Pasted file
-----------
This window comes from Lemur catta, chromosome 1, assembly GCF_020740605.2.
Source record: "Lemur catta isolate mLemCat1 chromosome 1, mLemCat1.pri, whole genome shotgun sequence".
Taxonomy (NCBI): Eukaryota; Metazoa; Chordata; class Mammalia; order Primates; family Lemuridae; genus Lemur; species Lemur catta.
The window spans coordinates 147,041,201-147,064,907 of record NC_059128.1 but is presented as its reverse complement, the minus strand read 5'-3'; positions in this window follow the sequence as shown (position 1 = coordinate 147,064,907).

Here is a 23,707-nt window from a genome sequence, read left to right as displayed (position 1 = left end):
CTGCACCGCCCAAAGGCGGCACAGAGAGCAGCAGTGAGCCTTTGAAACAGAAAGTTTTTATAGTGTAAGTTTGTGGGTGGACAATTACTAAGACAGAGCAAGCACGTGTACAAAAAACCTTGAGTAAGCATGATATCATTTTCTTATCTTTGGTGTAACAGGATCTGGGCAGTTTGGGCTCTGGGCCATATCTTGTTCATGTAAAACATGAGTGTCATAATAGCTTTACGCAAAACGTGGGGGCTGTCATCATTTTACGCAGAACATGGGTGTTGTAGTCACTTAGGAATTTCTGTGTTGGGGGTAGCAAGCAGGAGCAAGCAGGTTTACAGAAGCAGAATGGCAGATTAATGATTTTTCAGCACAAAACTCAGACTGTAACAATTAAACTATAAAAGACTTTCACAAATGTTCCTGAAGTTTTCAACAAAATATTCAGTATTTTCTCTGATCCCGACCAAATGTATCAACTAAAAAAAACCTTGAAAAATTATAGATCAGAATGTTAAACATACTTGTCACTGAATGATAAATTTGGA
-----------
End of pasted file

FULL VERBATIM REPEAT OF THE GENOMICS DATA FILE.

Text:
This window comes from Lemur catta, chromosome 1, assembly GCF_020740605.2.
Source record: "Lemur catta isolate mLemCat1 chromosome 1, mLemCat1.pri, whole genome shotgun sequence".
Taxonomy (NCBI): Eukaryota; Metazoa; Chordata; class Mammalia; order Primates; family Lemuridae; genus Lemur; species Lemur catta.
The window spans coordinates 147,041,201-147,064,907 of record NC_059128.1 but is presented as its reverse complement, the minus strand read 5'-3'; positions in this window follow the sequence as shown (position 1 = coordinate 147,064,907).

Here is a 23,707-nt window from a genome sequence, read left to right as displayed (position 1 = left end):
CTGCACCGCCCAAAGGCGGCACAGAGAGCAGCAGTGAGCCTTTGAAACAGAAAGTTTTTATAGTGTAAGTTTGTGGGTGGACAATTACTAAGACAGAGCAAGCACGTGTACAAAAAACCTTGAGTAAGCATGATATCATTTTCTTATCTTTGGTGTAACAGGATCTGGGCAGTTTGGGCTCTGGGCCATATCTTGTTCATGTAAAACATGAGTGTCATAATAGCTTTACGCAAAACGTGGGGGCTGTCATCATTTTACGCAGAACATGGGTGTTGTAGTCACTTAGGAATTTCTGTGTTGGGGGTAGCAAGCAGGAGCAAGCAGGTTTACAGAAGCAGAATGGCAGATTAATGATTTTTCAGCACAAAACTCAGACTGTAACAATTAAACTATAAAAGACTTTCACAAATGTTCCTGAAGTTTTCAACAAAATATTCAGTATTTTCTCTGATCCCGACCAAATGTATCAACTAAAAAAAACCTTGAAAAATTATAGATCAGAATGTTAAACATACTTGTCACTGAATGATAAATTTGGA